David Copperfield gives famous ‘Martian’ ship a place to crash

The spaceship from “My Favorite Martian” has finally landed safely.

The aircraft prop from the campy 1960s sci-fi series now belongs to legendary illusionist and pop-culture sentimentalist David Copperfield, who claimed the object at auction with a offer of $100,000. Copperfield’s winning outlay was registered during the auction outlet Prop Store’s first TV Treasures sale on Friday.

Television archivist James Comisar curated the auction, with more than 400 items offered for sale. Forbes once described Comisar as holding the world’s greatest collection of TV memorabilia. Copperfield himself is a passionate collector of items of nostalgia; in August he snapped up the original “D” from the Disneyland Hotel for about $86,250.

A testament to compassionate journalism, “My Favorite Martian” centered on newspaper reporter Tim O’Hara (portrayed by Bill Bixby) of the fictional Los Angeles Sun fostering of a space alien (Ray Walston) later named “Uncle Martin,” whose ship crashed to Earth.

That 9-foot-long prop vessel, which sort of resembles a robotic aardvark, is now in Copperfield’s hands.

“As a child of the 1960s, I was transfixed — like many Americans — by the incredible images of flight being broadcast,” Copperfield said in a statement issued by Prop Store on Saturday night. “From Neil Armstrong landing on the moon to Ray Walston crashing down to Earth, these images seared themselves into my mind, and have beguiled and inspired me to this day.”

Copperfield went on to say that when he learned Comisar had put the “My Favorite Martian” spaceship up for bid, “I knew I was destined to give it a home along with the rest of my magic, film and television collections for future generations.

“In my current stage show, I use a similar full-size ship, an homage to this classic series and the way it made me feel as a boy.” No word, yet, on how or where the object will be displayed. Check back here — not the L.A. Sun — for updates.

D.M. alert

In his appearances at Cleopatra’s Barge at Caesars Palace, Paul Shaffer talks of watching singer Tony Martin in the Desert Inn lounge when Shaffer was a kid. Shaffer marveled at how Martin placed his right hand over the right side of his midsection to dramatize his act.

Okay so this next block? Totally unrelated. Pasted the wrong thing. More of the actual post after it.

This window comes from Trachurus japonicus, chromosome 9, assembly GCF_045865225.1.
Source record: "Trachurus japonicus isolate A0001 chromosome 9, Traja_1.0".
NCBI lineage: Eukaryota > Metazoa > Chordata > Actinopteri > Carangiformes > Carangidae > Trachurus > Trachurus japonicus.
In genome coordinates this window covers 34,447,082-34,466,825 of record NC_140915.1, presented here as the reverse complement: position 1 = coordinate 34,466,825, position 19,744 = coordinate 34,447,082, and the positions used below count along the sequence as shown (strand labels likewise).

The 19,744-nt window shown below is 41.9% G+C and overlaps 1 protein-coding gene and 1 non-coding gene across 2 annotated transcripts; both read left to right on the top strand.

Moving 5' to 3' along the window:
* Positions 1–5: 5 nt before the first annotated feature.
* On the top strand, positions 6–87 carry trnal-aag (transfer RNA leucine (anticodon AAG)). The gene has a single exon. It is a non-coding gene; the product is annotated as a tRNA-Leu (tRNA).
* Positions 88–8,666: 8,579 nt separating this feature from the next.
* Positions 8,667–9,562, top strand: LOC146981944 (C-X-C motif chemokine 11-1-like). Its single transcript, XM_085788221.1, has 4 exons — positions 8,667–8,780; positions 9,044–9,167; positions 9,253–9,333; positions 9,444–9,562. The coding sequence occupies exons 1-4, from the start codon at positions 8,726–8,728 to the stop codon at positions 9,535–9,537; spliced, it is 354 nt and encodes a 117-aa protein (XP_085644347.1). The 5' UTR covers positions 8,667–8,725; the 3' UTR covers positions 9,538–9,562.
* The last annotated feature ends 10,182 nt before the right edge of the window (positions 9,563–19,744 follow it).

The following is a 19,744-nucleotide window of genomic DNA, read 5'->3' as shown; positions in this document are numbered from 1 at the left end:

“Whenever Tony wanted to get serious for a moment, he would place his hand right here, for no apparent reason,” Shaffer says. “So, I am also doing this, ladies and gentlemen …”

Shaffer brought up special guest Dennis Miller in Saturday’s closing night of the Shaf-Shifters’ most recent engagement at the Barge. Miller took the stage and mocked how Shaffer grabbed his side, saying, “You know, Tony Martin died of appendicitis.”

The crowd erupted, and Shaffer called back, “You’re opening with that?”

Martin actually died of natural causes in 2012, at age 98, but Shaffer keeps his shtick alive.

Love, comedians’ style

Veteran Vegas comics Traci Skene and Brian McKim have something in common: They are both successful and very funny stand-ups. They are also married — to each other. They celebrated their 30th anniversary on Sunday, and as part of their working celebration appear on the same bill at the Comedy Cellar at the Rio from Thursday through next Sunday.

The couple were married in Hawaii, by the late Rev. Richard B. Elsner, also famous as bassist for Dean Martin and The Goldiggers. Skene once said, “We’re not even sure if our marriage is legal.”

Show notes

Bronx Wanderers close their run at Windows Showroom at Bally’s on Dec. 23. They still have not announced their next home, but I expect them to remain with a Caesars Entertainment property.

Frankie Moreno returns his Thursday night schedule at South Point Showroom on Feb. 17. Meantime, Frankie Scinta performed his final show of the year at that venue (before he hits the road), and has a 7:30 p.m. show Jan. 18-19. This is a test of sorts to see if Scinta’s “The Showman” production can draw enough support for additional dates at South Point.

Who Was Where

CC Sabathia of the New York Yankees, Dexter Fowler of the St. Louis Cardinals and Chris Young, formerly of the Los Angeles Angels, were at Tao Nightclub in The Venetian on Saturday night, rejoicing in the performance of DJ Politik. At another VIP table: Ex-NBA player Ron Harper, who won five titles with the Bulls and Lakers.

Cool Hang Alert

Piano great Wes Winters still makes it swing at South Point’s Grandview Lounge. He’s back at 6 p.m. Friday and Saturday. No cover charge, so no complaints.

The Review-Journal is owned by the family of Las Vegas Sands Corp. Chairman and CEO Sheldon Adelson. Las Vegas Sands operates The Venetian.

John Katsilometes’ column runs daily in the A section. His PodKats podcast can be found at reviewjournal.com/podcasts. Contact him atjkatsilometes@reviewjournal.com. Follow @johnnykats on Twitter, @JohnnyKats1 on Instagram.